destrian, who created somewhat of a'
sensation in 1SG1 by walking from
Boston to Washinton against time, av
eraging fifiy-one miles for ten consec
utive days, has been pitted ugainst his
old antagonist to walk from Portland.
Me., to Chicago, Ills., a distance of
twelve hundred miles, ia twenty-six
walking day?, for the sum of $10,000
a Eide. '
The " articles of agreement provide
that Weston is I? perform his arduous
Iabtr in thirty days, ithout walking
between midnight on Saturday and
midnight on Sunday ; he is "to follow
tbe post road; is to walk 100 consedS
tive miles inside of twenty-four ; con
secutive hours as a part of the feat,
Weston being priviledged to rAe five'
trials, on such days as he m&j select,
provided he fails in his firs': attempt ;
he will be accompanied by two sworn'
witnesses for each side, who are to fol
low him in a wagon, and each to make
statement under oath ars to his progress;
and the stakes (2qCX)0, less Sl.200
already upas forfeit) are to be hand
ed to the winner at Chicago as soon as
the result is ascertained. The start
from Portland will be made between
the 1st and th 15ih of October.
The following is Mr. Weston's cal
culation as to' the points at which he
will stop, and the number of miles he
expects to make on each day :
Leave Portland at twelve o'clock m.,'
Tuesday, October 15, walk to Kenne
bunk.Me., 23 miles.
Wednesday, 15, Salem, Mass., C9
Thursday, 17, North Atlleboro, 10
Friday, 18, leave North Attleboro
at 5 P. m., walk to East Hartford.
Conn , a distance of 100 miles, arriv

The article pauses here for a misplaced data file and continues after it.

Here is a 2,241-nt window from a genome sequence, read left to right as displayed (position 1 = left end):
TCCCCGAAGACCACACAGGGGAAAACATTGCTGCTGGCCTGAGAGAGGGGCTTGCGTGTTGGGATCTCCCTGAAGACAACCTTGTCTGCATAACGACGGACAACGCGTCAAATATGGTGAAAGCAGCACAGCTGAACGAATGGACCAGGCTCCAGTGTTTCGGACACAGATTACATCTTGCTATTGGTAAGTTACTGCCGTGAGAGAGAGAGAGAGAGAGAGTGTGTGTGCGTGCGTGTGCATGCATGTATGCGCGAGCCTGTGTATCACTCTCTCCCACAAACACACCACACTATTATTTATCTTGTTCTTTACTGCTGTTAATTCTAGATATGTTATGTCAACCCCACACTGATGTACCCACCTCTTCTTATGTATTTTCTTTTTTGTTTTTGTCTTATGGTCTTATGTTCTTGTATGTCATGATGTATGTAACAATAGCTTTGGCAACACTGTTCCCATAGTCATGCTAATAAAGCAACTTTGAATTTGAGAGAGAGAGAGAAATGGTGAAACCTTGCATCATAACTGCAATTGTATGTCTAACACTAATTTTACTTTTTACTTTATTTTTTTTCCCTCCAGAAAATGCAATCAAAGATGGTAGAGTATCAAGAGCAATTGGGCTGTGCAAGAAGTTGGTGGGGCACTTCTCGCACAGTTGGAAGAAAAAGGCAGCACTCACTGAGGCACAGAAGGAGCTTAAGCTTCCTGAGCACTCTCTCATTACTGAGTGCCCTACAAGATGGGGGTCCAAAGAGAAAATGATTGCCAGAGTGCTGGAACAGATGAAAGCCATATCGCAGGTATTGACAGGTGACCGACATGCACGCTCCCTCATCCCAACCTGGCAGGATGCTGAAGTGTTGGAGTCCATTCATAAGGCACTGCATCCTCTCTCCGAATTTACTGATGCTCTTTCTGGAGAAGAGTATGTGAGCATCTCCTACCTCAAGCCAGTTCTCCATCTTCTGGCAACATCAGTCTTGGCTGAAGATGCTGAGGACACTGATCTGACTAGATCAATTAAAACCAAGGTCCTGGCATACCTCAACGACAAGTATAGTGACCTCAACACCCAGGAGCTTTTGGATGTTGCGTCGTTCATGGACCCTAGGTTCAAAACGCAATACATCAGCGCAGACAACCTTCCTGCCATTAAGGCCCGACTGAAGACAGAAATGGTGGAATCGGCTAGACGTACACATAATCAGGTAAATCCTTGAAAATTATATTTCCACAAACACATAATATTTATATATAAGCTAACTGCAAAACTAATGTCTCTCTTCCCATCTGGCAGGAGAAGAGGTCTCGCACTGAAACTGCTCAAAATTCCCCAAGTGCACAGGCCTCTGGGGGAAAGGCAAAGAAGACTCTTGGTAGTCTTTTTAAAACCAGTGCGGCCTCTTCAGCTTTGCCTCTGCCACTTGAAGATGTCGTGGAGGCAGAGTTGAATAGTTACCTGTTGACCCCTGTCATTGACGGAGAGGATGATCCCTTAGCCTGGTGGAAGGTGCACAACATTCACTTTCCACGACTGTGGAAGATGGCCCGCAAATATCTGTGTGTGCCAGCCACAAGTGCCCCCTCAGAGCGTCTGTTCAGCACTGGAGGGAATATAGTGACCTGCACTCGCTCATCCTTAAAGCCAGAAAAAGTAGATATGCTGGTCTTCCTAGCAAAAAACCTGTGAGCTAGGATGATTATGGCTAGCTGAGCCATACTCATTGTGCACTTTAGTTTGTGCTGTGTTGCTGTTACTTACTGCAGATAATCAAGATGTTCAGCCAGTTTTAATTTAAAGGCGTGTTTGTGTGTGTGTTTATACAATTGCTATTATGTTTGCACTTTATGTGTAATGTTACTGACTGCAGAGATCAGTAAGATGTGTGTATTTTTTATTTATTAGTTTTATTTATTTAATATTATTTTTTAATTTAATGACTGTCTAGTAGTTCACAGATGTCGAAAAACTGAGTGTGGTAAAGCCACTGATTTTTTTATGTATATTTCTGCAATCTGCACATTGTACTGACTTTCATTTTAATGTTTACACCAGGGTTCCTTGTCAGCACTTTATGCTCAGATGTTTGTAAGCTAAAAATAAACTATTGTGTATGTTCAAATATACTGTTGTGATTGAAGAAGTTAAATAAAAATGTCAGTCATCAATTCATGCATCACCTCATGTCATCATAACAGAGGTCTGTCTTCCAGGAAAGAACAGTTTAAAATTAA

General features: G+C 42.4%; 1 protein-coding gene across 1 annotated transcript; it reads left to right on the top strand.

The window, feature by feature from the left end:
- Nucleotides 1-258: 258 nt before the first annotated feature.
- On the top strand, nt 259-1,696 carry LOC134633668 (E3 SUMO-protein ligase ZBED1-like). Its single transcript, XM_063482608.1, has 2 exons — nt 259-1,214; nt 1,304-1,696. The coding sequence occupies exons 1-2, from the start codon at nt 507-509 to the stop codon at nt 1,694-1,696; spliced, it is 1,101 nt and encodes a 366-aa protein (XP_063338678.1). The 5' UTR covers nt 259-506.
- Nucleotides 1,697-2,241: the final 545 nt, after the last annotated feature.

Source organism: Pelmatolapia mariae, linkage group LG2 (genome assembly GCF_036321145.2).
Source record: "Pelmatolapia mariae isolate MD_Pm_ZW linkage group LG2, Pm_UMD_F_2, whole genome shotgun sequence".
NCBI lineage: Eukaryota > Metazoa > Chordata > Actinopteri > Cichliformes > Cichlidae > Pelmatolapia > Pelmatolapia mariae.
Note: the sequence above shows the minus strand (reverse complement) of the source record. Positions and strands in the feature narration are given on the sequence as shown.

ing at 4:55 r. m . on Saturday.
Saturday, 19, Hartford, 2 miles.
Monday, 21, Cornwall Bridge, 54
Tuesday, 22, Chatham Four Corn
ers, N. Y., 32 miles.
Wednesday, 23, Schenectady, 46
Thursday, 21, St. John's, 4G miles.
Friday, 25. Rome, 46 miles.
Saturday, 26, Warner's, 47 miles.'
Monday, 2S, Palmyra. 49 miles.
Tuesday, 29, Byron. 47 miles. .
Wednesday, 30, BufTalo, 45 miles
Thursday, 31, Brocton 4S miles.
Friday, November 1, Erie, Penn
sylvania 40 miles.
Saturday, 2, Geneva, Ohio, 50 miles
Monday, 4, Cleveland, 45 miles.
Tuesday, 5, Wakeman, 43 miles.
Wednesday. 6, Tremoat, 36 miles.
Thursday, 7, Sprinsfield, 39 miles.
Friday, 8, Bryan. 45 miles.
Saturday, 9, Ligonier, Indiana, 54
Monday, 11, Mishawaka, 4S miles.
Tuesday, 12, Calumet, 49 mile.
Wednesday, 13, Chicago Junction,
Illinois, 32 miles.
Thursday, 14, reach Chicago, 6
miles, at 12 m.
On this trip Weston will pass through
parts of ten different Slates, and more
than 300 cities and towns. In a pri
vate letter he says: "The calculation
for each day's travel is made on th
supposition that I do not fail to make'
100 miles in the walk from North At
lleboro to East Hartford. Failing in
this, however, I have four other trials,
which I shall make at intervals of five
days. In 1S61 I made an average of
51 miles per day, for ten consecutive
days, in the worst season of the year
for walking February and March. '
Qn this trip my average will be 47
miles, and the feat is to be performed
during the most pleasant part of the
year. I have tried nine different times
to walk 100 miles in twenty-four con
secutive hours, but have never succeed
ed. On one trial I came within two
miles of it. I think I can accomplish
the feat after a week's practice, and if
I am successful on the fourth day of
tbe trip I would not give ten cents to
be insured the victory."
Should Weston fail on each trial, to
make 100 consecutive miles in each
twenty-four hours, his backer forfeits
six-tenths of the stake, whether the
wnoie distance ne accomnnsnea in th9
rrjren time or not. DemocrcK-
Powered by Open ONI